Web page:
BOSTON - Mutual fund directors will be among the executives on call New Year's weekend as the fund industry readies itself for possible computer troubles associated with the date change to the year 2000.

Fund companies and their lawyers now are lining up directors in the event there are problems pricing securities in a fund's portfolio around Jan.1, according to fund executives, consultants and lawyers. Directors will be on call in case funds are forced to make changes in their securities pricing procedures or make special pricing decisions because of Y2K problems, lawyers and consultants said.

Directors generally have been put on notice that they should be available by telephone during the New Year's weekend and the first few days of business in the new year, said Ronald Feiman, a mutual fund lawyer in the New York office of Mayer, Brown & Platt of Chicago. In addition, fund companies will have executives and operations staff on the job during the weekend in the event any Y2K problems arise, according to fund executives.

"Directors are diligent," Feiman said. "They're not going to run off and vanish."

Fund directors, often as members of a special board pricing committee, oversee and approve the procedures that funds use to set the value of the securities the funds own. Mutual funds normally use the market value of the securities they own to establish the fund's net asset value. Executives are preparing contingency plans, however, in the event that some companies or some international markets are forced to shut down or limit operations because of Y2K computer problems.

If, for example, a market is unable to remain open because of Y2K problems, that could force a fund to use the fair value of a security for pricing purposes. That was the case in Taiwan when an earthquake there in September closed the country's financial markets for a week. (MFMN 11/1/99)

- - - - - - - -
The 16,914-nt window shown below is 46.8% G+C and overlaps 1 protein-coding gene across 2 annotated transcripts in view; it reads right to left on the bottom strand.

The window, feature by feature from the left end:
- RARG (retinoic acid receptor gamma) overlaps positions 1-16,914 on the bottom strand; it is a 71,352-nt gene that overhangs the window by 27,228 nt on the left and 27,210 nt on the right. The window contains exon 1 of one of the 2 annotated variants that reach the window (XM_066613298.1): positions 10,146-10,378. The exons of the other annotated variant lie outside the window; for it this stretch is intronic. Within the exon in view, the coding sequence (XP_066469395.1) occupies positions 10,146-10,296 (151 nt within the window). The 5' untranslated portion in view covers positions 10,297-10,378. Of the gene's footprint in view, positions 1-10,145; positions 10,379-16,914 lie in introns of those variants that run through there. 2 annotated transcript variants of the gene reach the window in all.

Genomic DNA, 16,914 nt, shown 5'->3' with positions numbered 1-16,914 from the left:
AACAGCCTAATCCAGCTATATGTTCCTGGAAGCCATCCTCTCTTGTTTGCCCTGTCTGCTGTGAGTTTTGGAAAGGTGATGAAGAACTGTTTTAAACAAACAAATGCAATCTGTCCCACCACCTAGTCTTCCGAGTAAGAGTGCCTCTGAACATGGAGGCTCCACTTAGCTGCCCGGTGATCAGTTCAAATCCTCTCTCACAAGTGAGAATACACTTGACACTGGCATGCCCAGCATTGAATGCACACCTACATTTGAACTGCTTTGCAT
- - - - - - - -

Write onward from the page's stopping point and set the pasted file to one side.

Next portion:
The pricing issue, if one does arise, should not pose undue problems for the mutual fund industry, said E.K. Easton Ragsdale, director of quantitative research for the equity group at State Street Research & Management Co. of Boston. Any lack of liquidity from Y2K problems should be short-term, Ragsdale said. If there are Y2K-related problems, they appear likely to be largely contained to sectors such as emerging markets, Ragsdale said.

Ragsdale spoke at a conference on Y2K liquidity issues sponsored by the National Investment Company Service Association here earlier this month.

Liquidity in financial markets normally tends to decrease at the end of the year, Ragsdale said. That reduced liquidity probably will be more pronounced this year because of concerns about Y2K, he said. Portfolio managers are likely to trade less and build their cash reserves above the level they normally hold in late December, Ragsdale said.

At the NICSA conference, executives said they were confident the mutual fund industry was well prepared for Y2K in terms of its computer systems. But speakers expressed concern that shareholders might increase demands on call centers or unnecessarily redeem their investments or exchange their equity and fixed-income holdings for money market funds.

"The risk that we still face between now and the end of the year is the heightened press frenzy," said Darlene DeRemer of Wrentham, Mass., a consultant to mutual fund companies.

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